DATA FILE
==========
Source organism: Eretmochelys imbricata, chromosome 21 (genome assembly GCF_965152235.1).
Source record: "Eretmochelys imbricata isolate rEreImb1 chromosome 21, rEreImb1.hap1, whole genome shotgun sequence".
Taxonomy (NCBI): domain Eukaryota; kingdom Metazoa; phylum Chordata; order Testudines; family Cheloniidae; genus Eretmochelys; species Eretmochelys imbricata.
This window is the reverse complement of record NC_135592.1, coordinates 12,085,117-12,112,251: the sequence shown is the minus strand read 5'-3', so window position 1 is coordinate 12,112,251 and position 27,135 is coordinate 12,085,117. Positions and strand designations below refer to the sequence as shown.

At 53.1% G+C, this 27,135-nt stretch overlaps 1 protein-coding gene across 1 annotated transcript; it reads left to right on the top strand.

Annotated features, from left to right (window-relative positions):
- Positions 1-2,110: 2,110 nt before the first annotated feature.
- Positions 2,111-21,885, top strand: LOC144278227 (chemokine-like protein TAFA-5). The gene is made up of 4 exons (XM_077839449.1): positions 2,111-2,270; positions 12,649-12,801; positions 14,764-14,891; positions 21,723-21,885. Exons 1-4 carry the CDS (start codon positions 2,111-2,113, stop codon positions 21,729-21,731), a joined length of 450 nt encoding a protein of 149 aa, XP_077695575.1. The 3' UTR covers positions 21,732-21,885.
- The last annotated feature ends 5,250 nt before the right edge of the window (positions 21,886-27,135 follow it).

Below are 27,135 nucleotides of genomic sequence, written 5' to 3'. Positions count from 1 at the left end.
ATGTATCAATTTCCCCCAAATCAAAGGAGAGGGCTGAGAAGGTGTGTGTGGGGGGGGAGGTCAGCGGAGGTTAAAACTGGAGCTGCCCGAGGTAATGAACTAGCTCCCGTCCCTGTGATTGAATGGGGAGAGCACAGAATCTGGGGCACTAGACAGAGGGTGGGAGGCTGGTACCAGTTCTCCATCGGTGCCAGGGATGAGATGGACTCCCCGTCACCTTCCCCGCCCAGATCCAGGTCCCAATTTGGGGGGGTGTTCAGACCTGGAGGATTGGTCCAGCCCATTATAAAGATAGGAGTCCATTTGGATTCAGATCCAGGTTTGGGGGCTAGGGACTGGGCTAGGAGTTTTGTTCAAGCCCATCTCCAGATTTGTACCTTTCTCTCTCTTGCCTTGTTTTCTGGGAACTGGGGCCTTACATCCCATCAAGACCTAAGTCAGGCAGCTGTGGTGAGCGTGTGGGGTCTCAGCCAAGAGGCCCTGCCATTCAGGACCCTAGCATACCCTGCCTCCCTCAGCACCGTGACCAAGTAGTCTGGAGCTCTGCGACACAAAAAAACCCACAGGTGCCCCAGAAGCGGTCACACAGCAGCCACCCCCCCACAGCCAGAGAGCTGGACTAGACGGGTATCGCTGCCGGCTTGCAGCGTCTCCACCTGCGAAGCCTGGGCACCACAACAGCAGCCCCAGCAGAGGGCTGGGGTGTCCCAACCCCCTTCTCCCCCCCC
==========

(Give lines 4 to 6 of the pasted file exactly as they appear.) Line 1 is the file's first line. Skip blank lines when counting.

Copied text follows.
This window is the reverse complement of record NC_135592.1, coordinates 12,085,117-12,112,251: the sequence shown is the minus strand read 5'-3', so window position 1 is coordinate 12,112,251 and position 27,135 is coordinate 12,085,117. Positions and strand designations below refer to the sequence as shown.

At 53.1% G+C, this 27,135-nt stretch overlaps 1 protein-coding gene across 1 annotated transcript; it reads left to right on the top strand.

Annotated features, from left to right (window-relative positions):